When I was working for Fantasy Flight Games, Gen Con was described as “the Superbowl of the industry.” I think that’s a fair assessment of the impact and importance of Gen Con to the gaming field—specifically for RPGs but also encompassing board games, card games, miniature games, and even interactive media like videogames.
The lovely Marie-Claude Bourbonnais, cosplaying as Rin from Relic Knights. MCB made the costume herself!
Each category of games has their own “main event”—for board games, it is probably Essen Spiele. For Miniature Games, it is becoming Adepticon. Videogames and other media have Pax Prime and the San Diego Comic Con.
Gen Con, however, is like a delicious mishmash of those categories with a generous helping of tabletop RPGs ladled over and surrounding the whole.
I’ll admit it—I’m additcted to Gen Con. I’ve gone just about every year since 2000, and every year it’s one of the things I look forward to most. The things that I enjoy most about each year’s con are the friends I meet there, the events I get to enjoy, and the energy and inspiration that I bring home with me.
Energy and Inspiration
Gen Con always instills me with a fresh sense of purpose. Seeing all my friends, their accomplishments, and the brand new horizon for the industry never fails to get me all fired up about my own projects and assignments.
Some awesome cosplayers for 40K; a Warrior Acolyte, Vindicare Assassin, and a Tech-Priest.
There’s a sense of celebration and enthusiasm that simply can’t be contained at the show. Fans, retailers, authors, freelancers—we’re all alike in that Gen Con is a form of homecoming. It’s a place where we all belong, where our passions can run free (but not too free, or someone will call the cops).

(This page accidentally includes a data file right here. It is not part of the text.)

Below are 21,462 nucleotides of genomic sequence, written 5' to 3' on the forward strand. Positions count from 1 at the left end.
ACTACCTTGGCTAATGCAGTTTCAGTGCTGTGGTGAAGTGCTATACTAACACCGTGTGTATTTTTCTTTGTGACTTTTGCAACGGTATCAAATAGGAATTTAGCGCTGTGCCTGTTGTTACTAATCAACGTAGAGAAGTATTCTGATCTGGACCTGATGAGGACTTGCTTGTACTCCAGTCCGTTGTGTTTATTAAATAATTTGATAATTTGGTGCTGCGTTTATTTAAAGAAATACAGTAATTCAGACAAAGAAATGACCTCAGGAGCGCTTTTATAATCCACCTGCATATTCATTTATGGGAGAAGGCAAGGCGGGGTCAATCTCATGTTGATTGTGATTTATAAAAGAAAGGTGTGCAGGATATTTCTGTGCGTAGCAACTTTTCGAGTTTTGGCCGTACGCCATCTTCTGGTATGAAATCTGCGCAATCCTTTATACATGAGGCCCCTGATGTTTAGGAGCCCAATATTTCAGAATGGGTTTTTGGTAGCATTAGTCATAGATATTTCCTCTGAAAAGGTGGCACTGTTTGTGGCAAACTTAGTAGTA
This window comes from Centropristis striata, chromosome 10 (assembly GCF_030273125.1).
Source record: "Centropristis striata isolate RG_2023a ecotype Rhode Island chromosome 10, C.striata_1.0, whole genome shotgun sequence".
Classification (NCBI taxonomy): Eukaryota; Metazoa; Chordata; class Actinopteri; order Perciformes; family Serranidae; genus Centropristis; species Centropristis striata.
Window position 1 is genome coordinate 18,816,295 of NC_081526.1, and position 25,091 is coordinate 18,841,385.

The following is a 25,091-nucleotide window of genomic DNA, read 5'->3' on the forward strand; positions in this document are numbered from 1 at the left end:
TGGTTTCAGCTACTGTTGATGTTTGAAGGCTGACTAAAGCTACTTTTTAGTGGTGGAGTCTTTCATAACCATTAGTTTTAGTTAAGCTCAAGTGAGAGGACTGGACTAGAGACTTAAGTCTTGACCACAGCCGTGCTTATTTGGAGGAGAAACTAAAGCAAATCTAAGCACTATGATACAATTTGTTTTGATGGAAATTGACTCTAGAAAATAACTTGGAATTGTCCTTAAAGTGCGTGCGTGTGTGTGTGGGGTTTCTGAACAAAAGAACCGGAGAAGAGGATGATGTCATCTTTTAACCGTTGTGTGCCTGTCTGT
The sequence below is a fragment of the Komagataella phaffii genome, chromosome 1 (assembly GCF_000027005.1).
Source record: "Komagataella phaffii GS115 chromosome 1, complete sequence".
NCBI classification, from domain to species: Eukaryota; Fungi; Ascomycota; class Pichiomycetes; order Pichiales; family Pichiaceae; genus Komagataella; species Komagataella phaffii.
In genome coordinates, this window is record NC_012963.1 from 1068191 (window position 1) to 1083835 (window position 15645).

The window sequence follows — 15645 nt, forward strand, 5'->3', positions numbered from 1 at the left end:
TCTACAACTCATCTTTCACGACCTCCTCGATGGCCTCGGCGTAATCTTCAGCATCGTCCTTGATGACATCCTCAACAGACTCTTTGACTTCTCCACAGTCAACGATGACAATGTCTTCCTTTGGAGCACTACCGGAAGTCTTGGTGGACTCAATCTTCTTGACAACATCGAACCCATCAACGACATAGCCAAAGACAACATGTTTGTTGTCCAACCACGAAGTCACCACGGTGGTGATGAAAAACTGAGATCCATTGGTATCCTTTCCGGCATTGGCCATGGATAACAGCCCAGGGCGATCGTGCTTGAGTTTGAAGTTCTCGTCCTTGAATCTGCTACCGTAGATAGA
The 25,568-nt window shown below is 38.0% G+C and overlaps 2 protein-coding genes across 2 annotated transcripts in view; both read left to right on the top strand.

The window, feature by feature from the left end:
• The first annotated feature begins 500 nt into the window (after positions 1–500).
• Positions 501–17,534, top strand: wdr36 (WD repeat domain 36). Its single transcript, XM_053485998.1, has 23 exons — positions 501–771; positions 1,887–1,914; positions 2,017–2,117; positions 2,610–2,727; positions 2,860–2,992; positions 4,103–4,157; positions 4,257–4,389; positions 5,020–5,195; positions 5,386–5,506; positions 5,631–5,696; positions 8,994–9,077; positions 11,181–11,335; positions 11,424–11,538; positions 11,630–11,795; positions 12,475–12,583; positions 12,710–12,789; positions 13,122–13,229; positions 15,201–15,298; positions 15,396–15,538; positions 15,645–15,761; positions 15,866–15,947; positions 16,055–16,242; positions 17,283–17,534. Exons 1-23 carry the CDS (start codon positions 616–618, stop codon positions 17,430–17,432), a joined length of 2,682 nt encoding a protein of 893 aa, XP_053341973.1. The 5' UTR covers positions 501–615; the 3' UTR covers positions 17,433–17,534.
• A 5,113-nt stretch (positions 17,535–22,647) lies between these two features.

The convention is also a great kick in the pants to anything I’ve been procrastinating or waiting on, and I can’t help but feel propelled to get more things done after seeing all the coolness on the shelf and being enjoyed by the fans at the show.
Even this blog post right here is an example. I came home and was ready to smash some writing! If you’re looking to get a boost on your motivation to get things done in the game industry, visit Gen Con and I guarantee you’ll come home jazzed to begin some serious work.
Gen Con is also where I meet a lot of friends that I see rarely… generally once a year, in fact! I’ve made a lot of contacts in the gaming industry, and I’ve been very fortunate to also have a lot of friends who are also either gamers or game industry professionals.
I’ve heard it said by some of my friends that “Ross knows everybody” at Gen Con. While this is not technically true (Sean Fannon has that honor), I do know a lot of people at Gen Con. Walking through the Dealer’s Hall results in me saying “Hi” to someone I know around once every five minutes on average. I’m not saying this to brag, but just to help express how much I love going to Gen Con and seeing all the people I know. It’s a good time to catch up, to shake hands, to congratulate them on their accomplishments… and, of course, to give them my card if they’re looking for a writer. :)
Lars makes the sign of the Aquila at the Dark Heresy game.
This year I spent a lot of time hanging out with my “partners in crime,” John Dunn and Jason Marker. The three of us are kind of like the Musketeers, once you get us together, anything can happen.
Special shout-outs for this year also include Sean “where’s the party at?” Fannon and Carinn “I’m a brunette now” Seabolt, Andrea Castellow, Randall “Leviathans master” Bills, Jason “I also liked Fields of Fire” Hardy, and Mack “I made a game about evil babies in 6 weeks” Martin. It was similarly awesome to hook up with my compadres at FFG and hoist a mug or two to the announcement of the new Star Wars RPG.